On May 16th, innovation leaders from the Nordic region and Pacific Northwest came together for this year’s Nordic Innovation Summit. It was a sold-out event where nearly 300 attendees had the opportunity to dig deeper into global challenges that the world is facing today, share valuable insights and explore opportunities for collaboration to solve these critical issues. This year’s summit focused on a wide range of topics, including blue technology (maritime), green/clean technology, smart cities, educational technology, financial innovation, and the Internet of Things. The Nordics and the greater Seattle area are global leaders in innovation, making the Nordic Museum in Seattle a perfect place to host the Nordic Innovation Summit 2019.
The Nordic Region is the 11th largest economy in the world and home to 26 million people. The region tops many international rankings in transparency, trust, environment, gender equality and happiness, and has one of the most highly educated populations in the world. Washington state came in third in Bloomberg’s ranking of the most innovative states in America 2019, beaten only by the veterans California (1st) and Massachusetts (2nd) that are home to some of the world’s leading innovation clusters – Silicon Valley for tech and Boston-Cambridge for life sciences. The Seattle area’s tech scene is anchored by tech giants Amazon and Microsoft, and innovation is also driven by the University of Washington – home of one of the top computer science departments. To ensure its position as a leader in innovation, the state recently passed a bill to higher the state business and occupation taxes in order to fund more degrees in STEM subjects. The Seattle Times calls it “this year’s big push in higher education”, and it’s hitting companies such as Microsoft with a 67 percent business tax increase. But the company is more than happy to pay the price in order to secure an educated future workforce.
The Nordic Innovation Summit consisted of a full day with keynote speakers, discussion panels and networking events. The panelists coming together for the summit represented both business, government and society, and they were all leaders in their respective fields. Among the panelists was Elaine Weidman Grunewald, co-founder of the Swedish initiative AI Sustainability Center, speaking on a panel together with representatives from Microsoft and Alf Karlsson (former Deputy Minister for Housing and Digital in Sweden) about the promises, risks, and opportunities that are associated with AI technology, and how it is to be leveraged in order to reach SDG:s. Sweden’s innovation agency, Vinnova, was also represented at the summit by Inger Gustafsson, head of their Silicon Valley office, who spoke on a panel on the subject of “Cities of the Future – smart, livable, both, or neither?” that was moderated by Pamela Tiller, Senior Advisor at Nordic City Solutions.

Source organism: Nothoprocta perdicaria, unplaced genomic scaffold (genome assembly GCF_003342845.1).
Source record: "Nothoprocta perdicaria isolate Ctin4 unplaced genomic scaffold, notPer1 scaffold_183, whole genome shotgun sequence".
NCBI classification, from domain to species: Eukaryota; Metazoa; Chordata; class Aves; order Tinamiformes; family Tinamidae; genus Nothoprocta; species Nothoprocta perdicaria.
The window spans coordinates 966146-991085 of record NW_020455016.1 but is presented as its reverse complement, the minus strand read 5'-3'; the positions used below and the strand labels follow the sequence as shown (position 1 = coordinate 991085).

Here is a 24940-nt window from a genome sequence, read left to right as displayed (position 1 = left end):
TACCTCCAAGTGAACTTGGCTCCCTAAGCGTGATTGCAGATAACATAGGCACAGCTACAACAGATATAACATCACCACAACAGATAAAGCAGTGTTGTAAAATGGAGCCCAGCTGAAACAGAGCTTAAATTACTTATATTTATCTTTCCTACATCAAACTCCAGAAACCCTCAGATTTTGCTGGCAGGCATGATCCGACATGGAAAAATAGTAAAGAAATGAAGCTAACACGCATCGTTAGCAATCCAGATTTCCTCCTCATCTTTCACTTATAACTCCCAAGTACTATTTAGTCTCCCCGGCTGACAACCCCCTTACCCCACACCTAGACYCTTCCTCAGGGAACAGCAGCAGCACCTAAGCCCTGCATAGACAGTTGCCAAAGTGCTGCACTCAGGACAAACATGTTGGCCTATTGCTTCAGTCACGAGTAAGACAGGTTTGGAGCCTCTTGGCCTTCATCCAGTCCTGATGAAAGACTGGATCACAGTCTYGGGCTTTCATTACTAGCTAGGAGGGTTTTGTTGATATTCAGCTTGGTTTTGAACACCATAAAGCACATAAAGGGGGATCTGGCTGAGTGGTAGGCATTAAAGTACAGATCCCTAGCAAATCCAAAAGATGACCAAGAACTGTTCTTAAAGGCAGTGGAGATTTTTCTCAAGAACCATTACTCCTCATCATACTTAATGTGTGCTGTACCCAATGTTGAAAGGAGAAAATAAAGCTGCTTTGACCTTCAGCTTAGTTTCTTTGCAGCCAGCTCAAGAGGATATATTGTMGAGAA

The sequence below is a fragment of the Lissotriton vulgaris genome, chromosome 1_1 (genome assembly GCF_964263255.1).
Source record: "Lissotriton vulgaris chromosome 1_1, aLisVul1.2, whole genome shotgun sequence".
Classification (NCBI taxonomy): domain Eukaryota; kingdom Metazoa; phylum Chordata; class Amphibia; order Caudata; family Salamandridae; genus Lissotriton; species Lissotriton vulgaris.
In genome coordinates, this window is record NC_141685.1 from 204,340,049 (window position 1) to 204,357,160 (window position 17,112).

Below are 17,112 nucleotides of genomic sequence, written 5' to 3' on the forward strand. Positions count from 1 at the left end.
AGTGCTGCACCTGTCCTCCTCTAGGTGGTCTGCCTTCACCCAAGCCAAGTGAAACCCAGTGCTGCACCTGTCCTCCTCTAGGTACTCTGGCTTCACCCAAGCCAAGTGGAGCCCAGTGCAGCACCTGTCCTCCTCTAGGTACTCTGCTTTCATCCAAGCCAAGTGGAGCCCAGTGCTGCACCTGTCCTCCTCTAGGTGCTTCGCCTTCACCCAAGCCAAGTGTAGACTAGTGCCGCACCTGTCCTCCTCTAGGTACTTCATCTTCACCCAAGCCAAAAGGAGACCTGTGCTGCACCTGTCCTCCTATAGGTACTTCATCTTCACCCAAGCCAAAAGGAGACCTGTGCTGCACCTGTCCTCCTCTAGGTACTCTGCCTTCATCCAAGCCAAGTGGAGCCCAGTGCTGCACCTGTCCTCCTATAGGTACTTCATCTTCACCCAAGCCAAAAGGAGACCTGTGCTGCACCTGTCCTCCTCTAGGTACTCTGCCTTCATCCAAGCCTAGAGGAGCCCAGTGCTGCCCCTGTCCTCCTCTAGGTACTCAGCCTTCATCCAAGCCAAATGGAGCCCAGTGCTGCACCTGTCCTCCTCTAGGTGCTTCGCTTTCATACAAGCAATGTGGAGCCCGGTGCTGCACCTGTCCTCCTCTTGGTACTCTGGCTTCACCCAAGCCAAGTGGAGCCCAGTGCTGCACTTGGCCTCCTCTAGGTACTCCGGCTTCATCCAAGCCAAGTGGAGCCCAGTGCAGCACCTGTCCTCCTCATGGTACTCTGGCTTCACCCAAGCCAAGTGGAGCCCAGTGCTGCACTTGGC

The UN Agenda 2030 recognizes the crucial role of cities in driving sustainable development, as highlighted in Sustainable Development Goal 11 on the importance of making cities inclusive, safe, resilient and sustainable, as 66 percent of the world’s population is expected to live in urban conurbations by 2050 according to Nordic Innovation. This makes the topic of sustainable societies crucial, and it’s something that both the Seattle area and the Nordic region put high on their respective agenda (let’s not forget that Smart Societies is this year’s theme at House of Sweden in Washington DC!).
“We know that the creation of a sustainable society will always be a complex process. There is no single solution but rather thousands of small steps that need to be taken.”– Stefan Löfven, Prime Minister of Sweden
The Nordic region can offer high quality urban solutions based on Nordic strengths such as good governance, public-private partnerships, design tradition, environmental and social consciousness as well as robust technological solutions. Robert Strand, Executive Director of the Center for Responsible Business and Lecturer at the Berkeley Haas School of Business, further emphasized the Nordic expertise in sustainability during his keynotes titled “Sustainable Vikings – Nordic ways of life and work”. As a matter of fact, Scandinavian based firms are 3x more likely selected to the Dow Jones Sustainability Index and 19x more likely selected to the Corporate Knights Global 100 sustainability leading companies compared to U.S. based firms.
The success of the Nordic Innovation Summit has resulted in strengthened relationships between business, government and non-profit leaders from the Puget sound region and the Nordics alike. A big thank you to the Nordic Museum and its sponsors for making this great event happen – we are excited to see what new collaborations and projects that have been initiated across the borders at next year’s summit!
Author: Hanna Isacsson, intern at the Office of Science and Innovation in Washington DC